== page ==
Saturday, April 21, 2012

Individuals are genetically programmed to work together and cooperate with those who most resemble themselves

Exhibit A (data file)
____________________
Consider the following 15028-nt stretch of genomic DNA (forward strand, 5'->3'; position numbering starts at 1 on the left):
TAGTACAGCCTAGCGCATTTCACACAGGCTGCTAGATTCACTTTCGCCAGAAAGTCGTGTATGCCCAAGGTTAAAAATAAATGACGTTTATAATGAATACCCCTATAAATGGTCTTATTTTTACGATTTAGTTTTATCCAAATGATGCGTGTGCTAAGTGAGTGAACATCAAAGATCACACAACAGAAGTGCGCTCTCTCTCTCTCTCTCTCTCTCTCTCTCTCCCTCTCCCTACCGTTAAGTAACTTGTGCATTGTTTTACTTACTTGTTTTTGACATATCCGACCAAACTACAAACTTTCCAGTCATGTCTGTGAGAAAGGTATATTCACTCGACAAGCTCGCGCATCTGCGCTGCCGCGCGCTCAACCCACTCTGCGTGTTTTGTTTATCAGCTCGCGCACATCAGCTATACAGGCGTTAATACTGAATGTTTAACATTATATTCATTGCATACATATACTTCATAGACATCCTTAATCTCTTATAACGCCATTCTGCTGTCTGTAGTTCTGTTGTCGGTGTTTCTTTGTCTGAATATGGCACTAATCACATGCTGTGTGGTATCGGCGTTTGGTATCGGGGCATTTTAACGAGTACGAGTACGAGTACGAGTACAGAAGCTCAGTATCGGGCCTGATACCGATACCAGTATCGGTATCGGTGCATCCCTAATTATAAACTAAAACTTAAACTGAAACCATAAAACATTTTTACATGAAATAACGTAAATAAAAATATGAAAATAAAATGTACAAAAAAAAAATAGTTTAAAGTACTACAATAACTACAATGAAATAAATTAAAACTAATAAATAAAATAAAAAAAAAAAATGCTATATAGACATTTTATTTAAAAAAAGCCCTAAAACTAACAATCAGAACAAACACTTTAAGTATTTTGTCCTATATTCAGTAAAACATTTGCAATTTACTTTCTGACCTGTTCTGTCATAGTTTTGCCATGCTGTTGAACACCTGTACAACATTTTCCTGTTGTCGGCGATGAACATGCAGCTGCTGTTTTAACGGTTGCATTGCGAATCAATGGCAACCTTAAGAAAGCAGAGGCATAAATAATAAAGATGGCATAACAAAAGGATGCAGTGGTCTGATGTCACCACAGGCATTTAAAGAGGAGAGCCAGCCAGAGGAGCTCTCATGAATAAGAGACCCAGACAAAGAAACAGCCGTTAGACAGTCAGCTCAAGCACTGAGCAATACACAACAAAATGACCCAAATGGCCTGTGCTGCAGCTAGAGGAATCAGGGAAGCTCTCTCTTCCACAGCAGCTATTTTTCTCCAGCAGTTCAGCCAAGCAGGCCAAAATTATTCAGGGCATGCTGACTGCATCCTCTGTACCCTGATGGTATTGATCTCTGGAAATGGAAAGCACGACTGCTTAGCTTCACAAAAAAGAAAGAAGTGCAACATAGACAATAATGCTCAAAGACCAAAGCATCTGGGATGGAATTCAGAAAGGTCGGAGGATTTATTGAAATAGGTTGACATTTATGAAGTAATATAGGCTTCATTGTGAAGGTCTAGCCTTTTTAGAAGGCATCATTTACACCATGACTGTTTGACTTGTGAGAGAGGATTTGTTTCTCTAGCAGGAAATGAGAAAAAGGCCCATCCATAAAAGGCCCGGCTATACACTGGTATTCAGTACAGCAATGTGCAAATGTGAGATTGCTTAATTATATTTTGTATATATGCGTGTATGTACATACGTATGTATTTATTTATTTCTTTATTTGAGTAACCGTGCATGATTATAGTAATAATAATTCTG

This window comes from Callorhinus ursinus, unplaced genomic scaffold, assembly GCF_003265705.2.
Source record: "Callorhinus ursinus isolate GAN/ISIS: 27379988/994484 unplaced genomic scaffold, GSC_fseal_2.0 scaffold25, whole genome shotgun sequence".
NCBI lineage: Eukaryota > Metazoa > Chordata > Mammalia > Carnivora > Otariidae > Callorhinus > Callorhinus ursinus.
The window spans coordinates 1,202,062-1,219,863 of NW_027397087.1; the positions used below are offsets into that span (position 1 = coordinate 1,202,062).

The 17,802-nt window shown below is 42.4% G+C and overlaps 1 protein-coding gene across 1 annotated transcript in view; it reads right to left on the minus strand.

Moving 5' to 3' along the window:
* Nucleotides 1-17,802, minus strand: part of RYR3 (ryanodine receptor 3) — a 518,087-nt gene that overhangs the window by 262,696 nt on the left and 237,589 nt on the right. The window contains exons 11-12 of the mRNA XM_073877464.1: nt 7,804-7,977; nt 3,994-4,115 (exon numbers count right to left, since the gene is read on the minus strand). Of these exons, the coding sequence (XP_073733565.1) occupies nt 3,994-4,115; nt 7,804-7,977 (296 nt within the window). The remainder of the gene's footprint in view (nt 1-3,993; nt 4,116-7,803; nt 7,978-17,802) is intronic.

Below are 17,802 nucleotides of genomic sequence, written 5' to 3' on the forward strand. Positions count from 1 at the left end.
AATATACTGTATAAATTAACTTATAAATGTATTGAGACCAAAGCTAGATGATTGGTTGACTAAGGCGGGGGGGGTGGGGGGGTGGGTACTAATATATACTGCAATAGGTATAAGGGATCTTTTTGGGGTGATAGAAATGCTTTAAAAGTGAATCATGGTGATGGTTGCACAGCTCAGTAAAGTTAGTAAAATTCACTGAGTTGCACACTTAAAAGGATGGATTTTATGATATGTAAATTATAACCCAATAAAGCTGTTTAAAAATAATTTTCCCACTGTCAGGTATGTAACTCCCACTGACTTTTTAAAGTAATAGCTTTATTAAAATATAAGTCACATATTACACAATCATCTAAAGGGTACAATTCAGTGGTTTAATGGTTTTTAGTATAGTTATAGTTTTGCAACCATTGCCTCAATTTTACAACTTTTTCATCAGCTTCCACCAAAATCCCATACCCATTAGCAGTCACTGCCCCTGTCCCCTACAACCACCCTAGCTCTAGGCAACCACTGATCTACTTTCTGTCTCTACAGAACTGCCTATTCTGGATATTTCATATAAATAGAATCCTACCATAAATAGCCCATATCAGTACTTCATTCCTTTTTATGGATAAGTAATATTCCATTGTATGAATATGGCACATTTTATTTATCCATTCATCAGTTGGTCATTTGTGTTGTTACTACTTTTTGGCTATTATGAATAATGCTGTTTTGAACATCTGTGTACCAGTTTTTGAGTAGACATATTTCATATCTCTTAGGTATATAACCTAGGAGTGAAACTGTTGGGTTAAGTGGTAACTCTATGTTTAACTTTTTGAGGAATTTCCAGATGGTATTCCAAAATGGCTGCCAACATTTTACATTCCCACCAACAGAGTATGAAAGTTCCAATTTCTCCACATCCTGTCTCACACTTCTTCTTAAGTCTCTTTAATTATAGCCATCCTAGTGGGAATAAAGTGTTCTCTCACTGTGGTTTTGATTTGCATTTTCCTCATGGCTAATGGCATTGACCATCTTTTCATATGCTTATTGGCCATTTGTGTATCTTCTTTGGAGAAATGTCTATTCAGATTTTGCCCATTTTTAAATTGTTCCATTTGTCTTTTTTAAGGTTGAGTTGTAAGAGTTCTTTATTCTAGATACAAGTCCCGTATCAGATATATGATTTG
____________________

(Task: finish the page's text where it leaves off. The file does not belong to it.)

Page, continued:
A tendency for similar individuals to cooperate selectively with one another, even if they are not close relatives, can evolve spontaneously in organisms. This may help to explain why cooperation is so widespread in nature. Similarity discrimination evolves quickly and powerfully in many types of social encounters. It evolves spontaneously in populations of organisms who are merely programmed to behave either cooperatively or selfishly, initially at random, and can recognize others who are genetically similar to themselves.

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